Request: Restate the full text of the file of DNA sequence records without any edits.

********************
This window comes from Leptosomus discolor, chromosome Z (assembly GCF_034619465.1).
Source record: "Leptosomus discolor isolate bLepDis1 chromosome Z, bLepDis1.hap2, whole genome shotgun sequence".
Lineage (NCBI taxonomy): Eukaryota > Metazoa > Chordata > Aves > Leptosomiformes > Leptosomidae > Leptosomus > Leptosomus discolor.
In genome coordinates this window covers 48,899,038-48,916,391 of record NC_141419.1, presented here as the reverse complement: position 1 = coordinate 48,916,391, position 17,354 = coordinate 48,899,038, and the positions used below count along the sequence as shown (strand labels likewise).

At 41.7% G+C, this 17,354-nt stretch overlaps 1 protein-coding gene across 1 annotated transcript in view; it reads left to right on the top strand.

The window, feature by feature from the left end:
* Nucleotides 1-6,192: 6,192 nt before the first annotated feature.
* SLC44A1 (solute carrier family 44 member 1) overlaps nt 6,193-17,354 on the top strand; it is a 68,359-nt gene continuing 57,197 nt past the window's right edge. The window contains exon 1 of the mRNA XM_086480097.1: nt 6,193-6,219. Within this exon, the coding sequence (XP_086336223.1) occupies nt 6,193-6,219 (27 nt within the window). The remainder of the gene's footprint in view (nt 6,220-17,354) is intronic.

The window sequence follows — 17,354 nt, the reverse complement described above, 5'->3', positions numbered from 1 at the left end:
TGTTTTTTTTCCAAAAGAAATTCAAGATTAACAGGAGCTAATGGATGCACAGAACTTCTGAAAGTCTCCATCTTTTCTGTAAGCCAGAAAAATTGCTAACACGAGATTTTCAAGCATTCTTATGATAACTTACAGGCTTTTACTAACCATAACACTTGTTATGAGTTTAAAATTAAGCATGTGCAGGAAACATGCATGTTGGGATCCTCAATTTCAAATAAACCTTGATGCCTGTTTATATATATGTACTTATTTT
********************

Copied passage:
This window comes from Leptosomus discolor, chromosome Z (assembly GCF_034619465.1).
Source record: "Leptosomus discolor isolate bLepDis1 chromosome Z, bLepDis1.hap2, whole genome shotgun sequence".
Lineage (NCBI taxonomy): Eukaryota > Metazoa > Chordata > Aves > Leptosomiformes > Leptosomidae > Leptosomus > Leptosomus discolor.
In genome coordinates this window covers 48,899,038-48,916,391 of record NC_141419.1, presented here as the reverse complement: position 1 = coordinate 48,916,391, position 17,354 = coordinate 48,899,038, and the positions used below count along the sequence as shown (strand labels likewise).

At 41.7% G+C, this 17,354-nt stretch overlaps 1 protein-coding gene across 1 annotated transcript in view; it reads left to right on the top strand.

The window, feature by feature from the left end:
* Nucleotides 1-6,192: 6,192 nt before the first annotated feature.
* SLC44A1 (solute carrier family 44 member 1) overlaps nt 6,193-17,354 on the top strand; it is a 68,359-nt gene continuing 57,197 nt past the window's right edge. The window contains exon 1 of the mRNA XM_086480097.1: nt 6,193-6,219. Within this exon, the coding sequence (XP_086336223.1) occupies nt 6,193-6,219 (27 nt within the window). The remainder of the gene's footprint in view (nt 6,220-17,354) is intronic.

The window sequence follows — 17,354 nt, the reverse complement described above, 5'->3', positions numbered from 1 at the left end:
TGTTTTTTTTCCAAAAGAAATTCAAGATTAACAGGAGCTAATGGATGCACAGAACTTCTGAAAGTCTCCATCTTTTCTGTAAGCCAGAAAAATTGCTAACACGAGATTTTCAAGCATTCTTATGATAACTTACAGGCTTTTACTAACCATAACACTTGTTATGAGTTTAAAATTAAGCATGTGCAGGAAACATGCATGTTGGGATCCTCAATTTCAAATAAACCTTGATGCCTGTTTATATATATGTACTTATTTT